Much room for improvement in access to preventive dental care in the USA

December 17, 2013

The uptake rate of preventative dental care increased over a ten-year period in the United States, but there remains a large disparity among ethnic groups, reports one of the largest and most comprehensive studies on the subject, published in the open-access journal Frontiers in Public Health.

Neglect of dental care can have serious consequences like decay, inflammation, and loss of teeth, and an increased risk of malnutrition. Gum disease has been implicated in an increased risk of cardiovascular and respiratory disease. Easy access to affordable preventive dental care - in the form of regular checkups and cleanings by dentists or dental hygienists - can help to improve the quality of life of a population.

Oral health is particularly important in a rapidly aging population, because middle-aged and older people are more likely to develop chronic conditions and complications. Yet few studies have focused on the dental health-practices of older persons.

In a new study, Professor Bei Wu, Director for International Research at Duke University's School of Nursing, and her colleagues analyzed self-reported oral health behaviors of almost 650,000 middle-aged and elderly Americans in a phone survey conducted between 1999 to 2008 by the National Center for Statistics and Prevention. This study is the first to compare dental care between Caucasians, Hispanics, African Americans, Asian Americans, and Native Americans.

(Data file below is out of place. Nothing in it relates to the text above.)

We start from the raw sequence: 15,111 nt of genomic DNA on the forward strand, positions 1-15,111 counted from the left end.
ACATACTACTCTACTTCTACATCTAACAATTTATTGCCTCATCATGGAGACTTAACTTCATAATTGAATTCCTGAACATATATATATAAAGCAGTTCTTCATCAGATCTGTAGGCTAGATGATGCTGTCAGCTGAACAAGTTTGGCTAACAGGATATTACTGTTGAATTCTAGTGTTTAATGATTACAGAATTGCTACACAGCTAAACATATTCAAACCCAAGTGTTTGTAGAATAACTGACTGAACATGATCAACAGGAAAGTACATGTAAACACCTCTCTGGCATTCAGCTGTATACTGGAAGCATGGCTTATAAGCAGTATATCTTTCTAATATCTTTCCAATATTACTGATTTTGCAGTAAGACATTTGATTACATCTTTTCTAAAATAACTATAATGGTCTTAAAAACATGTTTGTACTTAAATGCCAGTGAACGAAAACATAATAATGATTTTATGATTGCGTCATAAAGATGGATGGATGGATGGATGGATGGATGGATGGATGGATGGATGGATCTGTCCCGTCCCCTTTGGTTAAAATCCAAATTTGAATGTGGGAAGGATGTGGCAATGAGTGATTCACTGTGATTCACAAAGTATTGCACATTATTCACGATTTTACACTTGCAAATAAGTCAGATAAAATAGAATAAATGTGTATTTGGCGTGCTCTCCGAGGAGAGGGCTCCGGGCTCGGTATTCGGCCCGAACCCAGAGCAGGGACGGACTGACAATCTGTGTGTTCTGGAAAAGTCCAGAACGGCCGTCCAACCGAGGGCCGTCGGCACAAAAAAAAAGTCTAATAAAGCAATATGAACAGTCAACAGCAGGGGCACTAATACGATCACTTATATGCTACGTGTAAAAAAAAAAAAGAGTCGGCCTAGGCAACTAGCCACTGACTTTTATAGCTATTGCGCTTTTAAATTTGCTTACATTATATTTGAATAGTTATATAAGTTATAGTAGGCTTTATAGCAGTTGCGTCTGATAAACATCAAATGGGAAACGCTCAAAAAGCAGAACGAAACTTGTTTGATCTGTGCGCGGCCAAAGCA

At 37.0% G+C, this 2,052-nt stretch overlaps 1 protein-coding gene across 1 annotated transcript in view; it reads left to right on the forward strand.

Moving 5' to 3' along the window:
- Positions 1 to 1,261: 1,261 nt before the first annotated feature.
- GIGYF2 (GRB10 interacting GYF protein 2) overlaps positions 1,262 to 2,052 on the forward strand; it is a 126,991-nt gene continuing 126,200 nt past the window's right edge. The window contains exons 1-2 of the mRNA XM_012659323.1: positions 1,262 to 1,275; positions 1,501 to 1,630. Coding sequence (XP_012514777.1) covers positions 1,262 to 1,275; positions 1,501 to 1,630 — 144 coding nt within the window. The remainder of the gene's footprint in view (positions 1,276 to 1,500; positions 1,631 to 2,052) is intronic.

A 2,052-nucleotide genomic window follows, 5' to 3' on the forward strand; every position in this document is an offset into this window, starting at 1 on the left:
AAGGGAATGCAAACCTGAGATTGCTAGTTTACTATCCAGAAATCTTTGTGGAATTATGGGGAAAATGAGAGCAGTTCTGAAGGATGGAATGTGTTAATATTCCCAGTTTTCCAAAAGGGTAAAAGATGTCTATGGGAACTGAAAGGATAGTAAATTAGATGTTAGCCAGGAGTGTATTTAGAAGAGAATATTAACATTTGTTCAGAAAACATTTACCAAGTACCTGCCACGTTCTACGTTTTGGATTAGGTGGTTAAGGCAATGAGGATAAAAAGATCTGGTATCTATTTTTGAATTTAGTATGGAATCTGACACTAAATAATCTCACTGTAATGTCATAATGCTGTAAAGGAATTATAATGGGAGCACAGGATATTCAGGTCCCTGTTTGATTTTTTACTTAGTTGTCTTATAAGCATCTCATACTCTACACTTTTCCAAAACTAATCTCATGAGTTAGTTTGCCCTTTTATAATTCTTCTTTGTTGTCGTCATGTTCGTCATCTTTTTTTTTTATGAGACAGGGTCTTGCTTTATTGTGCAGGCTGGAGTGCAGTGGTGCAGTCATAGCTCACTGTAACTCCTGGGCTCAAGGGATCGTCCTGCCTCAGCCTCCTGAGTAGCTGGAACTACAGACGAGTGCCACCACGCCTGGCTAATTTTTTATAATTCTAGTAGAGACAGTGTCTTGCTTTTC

Respondents were asked when they last had their teeth cleaned by a professional, because dental cleaning is a commonly used indicator of access to dental services. They were also asked about their gender, age, marital status, income, education, ethnicity, weight, general health, number of teeth removed, and drinking and smoking habits.

Results show that the number of people who received preventive dental care underwent a slight yearly increase in all five ethnic groups. But there is a long way to go, as 23% to 43% of Americans received no preventive dental care in 2008, depending on ethnicity.

Key findings include: The researchers conclude that it is imperative to develop public dental health programs that target middle-aged and elderly Americans, improve dental care access, and to train a dental workforce that is culturally competent.
-end-
The National Institute of Health and the National Institute of Dental and Craniofacial Research funded the study.

Note to editors

1. For a copy of the embargoed paper, please contact Gozde Zorlu:gozde.zorlu@frontiersin.org

2. Please refer to the source of publication, Frontiers in Public Health, and for online articles, please include a link to the study: http://www.frontiersin.org/Journal/10.3389/fpubh.2013.00065/abstract

Article title: Racial and Ethnic Variations in Preventive Dental Care Utilization among Middle-aged and Older Americans, 1999-2008
Journal: Frontiers in Public Health
DOI: 10.3389/fpubh.2013.00065

3. Contact

Prof. Bei Wu
School of Nursing and Global Health Institute
Duke University, USA
Tel: 001-919-684-7534 (office in the US)
Cell: 0086-15676161887 (China)
E-mail: bei.wu@duke.edu

Gozde Zorlu
Press Manager
Frontiers
Switzerland
E-mail: gozde.zorlu@frontiersin.org

4. About Frontiers

Frontiers is a community driven open-access publisher and research networking platform. Launched and run by scientists since 2007, and based in Switzerland, Frontiers empowers researchers to advance the way science is peer-reviewed, evaluated, published, communicated, and shared in the digital era. Frontiers joined the Nature Publishing Group family in 2013.

The "Frontiers in" series of journals has published 14,000 peer reviewed articles, which receive 6 million monthly views, and are supported by 100,000 editors, reviewers and authors worldwide. Frontiers has partnerships with international organizations such as the Max Planck Society and the International Union of Immunological Societies (IUIS). For more information, please visit: http://www.frontiersin.org

Frontiers

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